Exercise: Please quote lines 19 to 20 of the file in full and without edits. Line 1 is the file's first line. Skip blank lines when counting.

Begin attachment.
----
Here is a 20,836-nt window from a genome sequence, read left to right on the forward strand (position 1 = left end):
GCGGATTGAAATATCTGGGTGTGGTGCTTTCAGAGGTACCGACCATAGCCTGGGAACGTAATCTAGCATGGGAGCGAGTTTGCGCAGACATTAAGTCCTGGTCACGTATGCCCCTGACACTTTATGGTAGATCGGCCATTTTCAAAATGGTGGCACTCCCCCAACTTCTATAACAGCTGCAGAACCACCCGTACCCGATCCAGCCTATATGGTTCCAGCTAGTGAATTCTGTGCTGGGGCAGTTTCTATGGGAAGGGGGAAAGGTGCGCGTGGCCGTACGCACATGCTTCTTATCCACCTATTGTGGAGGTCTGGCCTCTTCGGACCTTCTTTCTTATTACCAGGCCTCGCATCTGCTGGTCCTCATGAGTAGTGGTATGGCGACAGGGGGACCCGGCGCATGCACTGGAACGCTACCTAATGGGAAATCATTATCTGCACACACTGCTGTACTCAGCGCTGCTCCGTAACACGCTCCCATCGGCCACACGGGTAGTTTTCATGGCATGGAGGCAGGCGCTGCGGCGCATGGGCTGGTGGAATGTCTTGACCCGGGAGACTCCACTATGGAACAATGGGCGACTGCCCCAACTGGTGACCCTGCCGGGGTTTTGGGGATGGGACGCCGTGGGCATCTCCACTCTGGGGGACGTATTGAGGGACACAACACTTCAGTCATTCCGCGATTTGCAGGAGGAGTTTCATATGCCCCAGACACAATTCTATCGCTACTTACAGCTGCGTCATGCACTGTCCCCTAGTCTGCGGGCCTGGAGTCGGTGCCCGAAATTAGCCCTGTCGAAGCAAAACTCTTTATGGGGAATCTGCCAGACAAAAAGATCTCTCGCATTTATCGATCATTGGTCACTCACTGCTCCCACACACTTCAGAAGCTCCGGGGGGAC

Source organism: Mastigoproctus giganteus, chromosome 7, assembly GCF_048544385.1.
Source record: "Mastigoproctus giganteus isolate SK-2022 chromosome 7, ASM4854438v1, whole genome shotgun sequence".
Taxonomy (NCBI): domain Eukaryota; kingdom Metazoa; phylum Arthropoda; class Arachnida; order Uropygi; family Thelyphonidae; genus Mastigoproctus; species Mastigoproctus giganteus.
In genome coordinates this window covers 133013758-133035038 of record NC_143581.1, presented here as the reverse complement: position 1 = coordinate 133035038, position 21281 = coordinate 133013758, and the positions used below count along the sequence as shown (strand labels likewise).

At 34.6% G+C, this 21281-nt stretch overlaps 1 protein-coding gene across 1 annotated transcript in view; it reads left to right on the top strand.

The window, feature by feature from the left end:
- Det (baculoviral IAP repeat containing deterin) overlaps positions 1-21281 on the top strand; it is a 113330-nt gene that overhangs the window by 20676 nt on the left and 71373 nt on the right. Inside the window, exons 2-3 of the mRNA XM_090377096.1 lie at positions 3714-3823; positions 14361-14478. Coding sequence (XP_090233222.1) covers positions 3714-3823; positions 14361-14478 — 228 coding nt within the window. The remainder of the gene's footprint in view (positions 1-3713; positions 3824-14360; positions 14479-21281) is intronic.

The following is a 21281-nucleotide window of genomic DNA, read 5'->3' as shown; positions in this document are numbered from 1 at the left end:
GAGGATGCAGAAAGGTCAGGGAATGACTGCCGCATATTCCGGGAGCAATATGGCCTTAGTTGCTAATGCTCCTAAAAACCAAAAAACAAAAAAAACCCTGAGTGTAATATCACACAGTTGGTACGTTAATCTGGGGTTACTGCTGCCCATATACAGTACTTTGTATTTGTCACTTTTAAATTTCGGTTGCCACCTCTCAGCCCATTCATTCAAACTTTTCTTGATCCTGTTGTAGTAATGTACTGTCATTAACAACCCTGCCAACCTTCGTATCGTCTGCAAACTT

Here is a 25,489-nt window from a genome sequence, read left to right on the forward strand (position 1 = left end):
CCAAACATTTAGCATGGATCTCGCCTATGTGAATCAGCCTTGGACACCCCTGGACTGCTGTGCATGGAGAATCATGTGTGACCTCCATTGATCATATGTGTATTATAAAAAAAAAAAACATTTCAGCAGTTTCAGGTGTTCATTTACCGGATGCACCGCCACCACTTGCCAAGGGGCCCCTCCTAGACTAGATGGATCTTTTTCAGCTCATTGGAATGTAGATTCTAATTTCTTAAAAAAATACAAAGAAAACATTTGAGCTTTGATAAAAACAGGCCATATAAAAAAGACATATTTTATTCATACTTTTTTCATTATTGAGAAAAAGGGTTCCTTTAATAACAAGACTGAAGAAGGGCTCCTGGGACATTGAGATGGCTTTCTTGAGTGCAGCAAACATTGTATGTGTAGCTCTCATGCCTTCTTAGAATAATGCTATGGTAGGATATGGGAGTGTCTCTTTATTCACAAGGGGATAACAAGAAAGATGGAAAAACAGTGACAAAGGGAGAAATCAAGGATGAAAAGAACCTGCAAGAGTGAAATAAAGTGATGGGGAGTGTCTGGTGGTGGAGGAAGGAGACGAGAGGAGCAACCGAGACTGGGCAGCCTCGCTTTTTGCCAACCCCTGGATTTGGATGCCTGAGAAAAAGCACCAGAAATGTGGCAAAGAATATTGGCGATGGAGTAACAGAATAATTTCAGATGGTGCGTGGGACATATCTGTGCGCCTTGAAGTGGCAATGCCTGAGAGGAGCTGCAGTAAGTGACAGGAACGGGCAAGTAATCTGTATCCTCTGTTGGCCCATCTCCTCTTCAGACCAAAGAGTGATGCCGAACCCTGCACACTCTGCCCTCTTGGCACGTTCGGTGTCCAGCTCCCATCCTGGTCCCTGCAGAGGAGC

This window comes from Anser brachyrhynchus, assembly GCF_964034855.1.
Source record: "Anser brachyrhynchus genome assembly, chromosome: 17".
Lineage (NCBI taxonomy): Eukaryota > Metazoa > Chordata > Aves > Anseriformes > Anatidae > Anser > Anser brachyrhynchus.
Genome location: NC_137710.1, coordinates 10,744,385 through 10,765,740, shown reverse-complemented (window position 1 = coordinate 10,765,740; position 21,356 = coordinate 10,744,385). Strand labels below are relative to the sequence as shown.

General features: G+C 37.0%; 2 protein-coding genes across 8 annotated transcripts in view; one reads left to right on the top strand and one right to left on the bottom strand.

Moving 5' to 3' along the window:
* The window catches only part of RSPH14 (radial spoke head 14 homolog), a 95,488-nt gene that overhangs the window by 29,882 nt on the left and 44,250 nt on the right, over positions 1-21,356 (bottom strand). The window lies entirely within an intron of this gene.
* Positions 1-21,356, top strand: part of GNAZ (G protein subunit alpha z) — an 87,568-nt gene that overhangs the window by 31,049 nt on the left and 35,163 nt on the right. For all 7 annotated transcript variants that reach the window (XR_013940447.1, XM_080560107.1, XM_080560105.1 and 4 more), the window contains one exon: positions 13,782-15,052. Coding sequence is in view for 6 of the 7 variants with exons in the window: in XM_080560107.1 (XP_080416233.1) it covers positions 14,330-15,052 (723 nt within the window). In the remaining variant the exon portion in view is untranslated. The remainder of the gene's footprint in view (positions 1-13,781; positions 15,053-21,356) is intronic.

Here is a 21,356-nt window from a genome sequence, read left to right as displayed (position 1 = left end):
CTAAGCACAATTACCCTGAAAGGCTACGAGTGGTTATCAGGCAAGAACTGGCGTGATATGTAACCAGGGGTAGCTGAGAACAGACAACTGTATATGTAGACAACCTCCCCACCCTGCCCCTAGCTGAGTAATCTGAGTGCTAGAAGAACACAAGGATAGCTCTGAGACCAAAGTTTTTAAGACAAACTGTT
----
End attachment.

Moving 5' to 3' along the window:
* The window catches only part of RSPH14 (radial spoke head 14 homolog), a 95,488-nt gene that overhangs the window by 29,882 nt on the left and 44,250 nt on the right, over positions 1-21,356 (bottom strand). The window lies entirely within an intron of this gene.